The use of psychotropic medications has become popular in the treatment of functional bowel disorders, especially the IBS. Both the tricyclic antidepressant medications (TCAs), as well as the selective serotonin reuptake inhibitors (SSRIs), can be used in IBS; however, the TCA medications have been more extensively evaluated for this purpose and may be more efficacious.
There is a separate chapter on the use of psychotropic drugs in patients with functional disorders (see Chapter 43, "Psychotropic Drugs and Management of Patients with Functional Gastrointestinal Disorders").
When choosing an antidepressant for therapy, the side effect profile should be used to the patient's advantage. In IBS patients with diarrhea,a TCA would be more appropriate given its side effect of constipation. Conversely, an SSRIshould be chosen in IBS patients with constipation. When choosing a specific TCA, use a secondary amine with fewer overall side effects such as nortriptyline (Pamelor) instead of its precursor amitriptyline (Elavil) or desipramine (Norpramin) instead of imipramine (Tofranil). Low doses of the TCAs between 10 and 25 mg are used initially with the maximum benefit usually occurring at a dose of 50 mg/d (see Table 39-1).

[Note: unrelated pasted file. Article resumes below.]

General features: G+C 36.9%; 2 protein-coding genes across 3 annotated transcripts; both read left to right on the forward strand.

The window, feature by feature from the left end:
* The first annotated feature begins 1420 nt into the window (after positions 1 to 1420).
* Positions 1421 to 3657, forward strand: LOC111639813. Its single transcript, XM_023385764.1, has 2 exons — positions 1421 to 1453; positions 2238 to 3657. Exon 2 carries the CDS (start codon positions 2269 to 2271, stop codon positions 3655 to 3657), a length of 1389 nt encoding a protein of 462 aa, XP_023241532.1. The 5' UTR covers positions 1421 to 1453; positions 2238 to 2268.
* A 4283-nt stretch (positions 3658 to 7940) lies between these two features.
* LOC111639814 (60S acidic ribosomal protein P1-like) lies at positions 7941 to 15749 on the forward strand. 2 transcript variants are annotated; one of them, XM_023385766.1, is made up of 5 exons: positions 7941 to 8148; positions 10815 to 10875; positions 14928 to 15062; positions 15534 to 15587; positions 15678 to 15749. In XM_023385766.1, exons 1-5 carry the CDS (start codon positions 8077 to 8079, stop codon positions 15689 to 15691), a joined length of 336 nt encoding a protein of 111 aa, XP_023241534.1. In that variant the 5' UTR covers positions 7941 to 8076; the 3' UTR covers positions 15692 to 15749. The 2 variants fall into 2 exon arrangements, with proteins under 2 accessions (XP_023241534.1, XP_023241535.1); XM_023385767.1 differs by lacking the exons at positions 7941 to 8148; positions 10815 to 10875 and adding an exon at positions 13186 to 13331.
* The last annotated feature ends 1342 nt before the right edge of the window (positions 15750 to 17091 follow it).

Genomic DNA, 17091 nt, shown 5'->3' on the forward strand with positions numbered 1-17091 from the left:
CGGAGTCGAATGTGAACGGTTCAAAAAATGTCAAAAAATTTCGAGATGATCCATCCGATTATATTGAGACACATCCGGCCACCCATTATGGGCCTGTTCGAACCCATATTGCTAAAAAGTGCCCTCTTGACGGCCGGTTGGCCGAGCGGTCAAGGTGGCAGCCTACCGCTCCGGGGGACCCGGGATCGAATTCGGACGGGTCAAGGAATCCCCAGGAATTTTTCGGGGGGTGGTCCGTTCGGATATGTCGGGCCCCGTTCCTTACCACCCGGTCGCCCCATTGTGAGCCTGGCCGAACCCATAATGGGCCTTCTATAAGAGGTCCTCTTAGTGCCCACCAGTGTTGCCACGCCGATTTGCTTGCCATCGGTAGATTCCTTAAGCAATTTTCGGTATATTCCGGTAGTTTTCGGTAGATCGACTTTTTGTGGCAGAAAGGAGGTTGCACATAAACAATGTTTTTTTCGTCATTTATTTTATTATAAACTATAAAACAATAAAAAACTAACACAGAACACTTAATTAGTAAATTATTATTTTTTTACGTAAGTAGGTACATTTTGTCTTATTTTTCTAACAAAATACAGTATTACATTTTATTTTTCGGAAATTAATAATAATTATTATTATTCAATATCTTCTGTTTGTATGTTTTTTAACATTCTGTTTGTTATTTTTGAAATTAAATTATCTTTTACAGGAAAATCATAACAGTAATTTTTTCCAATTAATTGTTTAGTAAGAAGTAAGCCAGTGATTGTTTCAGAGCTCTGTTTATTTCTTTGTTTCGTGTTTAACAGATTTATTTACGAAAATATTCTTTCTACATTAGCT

Little data are currently available about the SSRI antidepressant medications. However, preliminary studies have suggested possible efficacy with the use of paroxetine (Paxil) (Creed et al, 2001), as well as fluoxetine (Prozac) (Kurken et al, 2002). Standard antidepressant doses of these SSRI medications may be necessary. Preliminary evidence suggests that the use of naloxone, an opioid receptor antagonist, may be useful in the treatment of pain in IBS patients with constipation, but larger scale studies are required before this recommendation can be made (Hawkes et al, 2002). As will be discussed below, the 5-HT receptor agonists and antagonists can also be used in the proper circumstances for the treatment of pain.
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